Tag Archives: Noor

Noor

Africanfuturism novel about human augmentation

Content warning: war, disability, harassment

I received a copy of this book courtesy of the publisher.

Image is of “Noor” by Nnedi Okorafor. The eBook cover is of a young woman with dark skin and twist braided hair tied up in a bun. She is wearing a cowrie shell choker necklace and a jewel on her forehead. She is bathed in golden light.

“Noor” by Nnedi Okorafor is an Africanfuturism science fiction novel about a young Igbo woman called AO who has a number of cybernetic augmentations to assist her due to her disabilities. AO works as a successful mechanic in Nigeria’s capital city Abuja however not everyone accepts her for who she is. When she retaliates after being harassed by a group of men in the market, she finds herself on the run. Joining forces with a young Fulani herdsman called DNA, they find themselves heading towards a perpetual sandstorm in the desert seeking refuge and answers. Between them, they discover a national conspiracy and the untapped abilities that are their only hope of stopping it.

This was a fast-paced book in a reimagined Nigera that examines pressing social issues through a science fiction lens. I really liked the way Okorafor handled the stigma surrounding disability, and the complex relationship AO has with her augmentations, where they came from and the cause of her disabilities. The book really tackles capitalism and the consequences of giving too many rights and too much power to corporations. AO is a really strong character with a streak of recklessness and a clear idea of what she wants. I thought DNA, with his softer yet still courageous personality, was a good counterpoint.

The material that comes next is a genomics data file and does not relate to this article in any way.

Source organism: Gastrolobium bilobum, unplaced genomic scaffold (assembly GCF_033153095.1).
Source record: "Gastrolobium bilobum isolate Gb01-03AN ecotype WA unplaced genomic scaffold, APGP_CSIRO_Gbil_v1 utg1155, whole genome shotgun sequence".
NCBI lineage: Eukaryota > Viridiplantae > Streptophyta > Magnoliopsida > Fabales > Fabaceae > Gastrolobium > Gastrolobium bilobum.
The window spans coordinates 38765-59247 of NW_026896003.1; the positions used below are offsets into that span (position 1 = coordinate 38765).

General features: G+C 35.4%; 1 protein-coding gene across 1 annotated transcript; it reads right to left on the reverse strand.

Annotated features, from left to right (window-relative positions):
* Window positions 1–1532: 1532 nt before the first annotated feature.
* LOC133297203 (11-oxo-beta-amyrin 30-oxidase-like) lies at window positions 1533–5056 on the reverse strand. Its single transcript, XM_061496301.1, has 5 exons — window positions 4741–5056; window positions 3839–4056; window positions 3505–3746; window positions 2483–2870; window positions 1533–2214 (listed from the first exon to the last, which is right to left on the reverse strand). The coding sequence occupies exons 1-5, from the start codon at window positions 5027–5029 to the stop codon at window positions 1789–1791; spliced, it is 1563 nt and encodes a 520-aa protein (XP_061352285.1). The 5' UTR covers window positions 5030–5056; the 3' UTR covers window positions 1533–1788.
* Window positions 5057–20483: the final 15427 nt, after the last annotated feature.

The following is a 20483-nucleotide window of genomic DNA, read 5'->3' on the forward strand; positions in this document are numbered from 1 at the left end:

There were some rather surreal moments in the book, such as when AO and DNA met a white yogi in the middle of a sandstorm. I will be honest and say that I think there were a lot of commentaries about Nigerian society and politics that I did not have the background to fully appreciate, especially the herder-farmer conflicts. I think that Okorafor was nevertheless generous enough with her writing to help any reader understand the broad factors at play.

A multifaceted story at breakneck speed that tackles critical social issues through creative technology.

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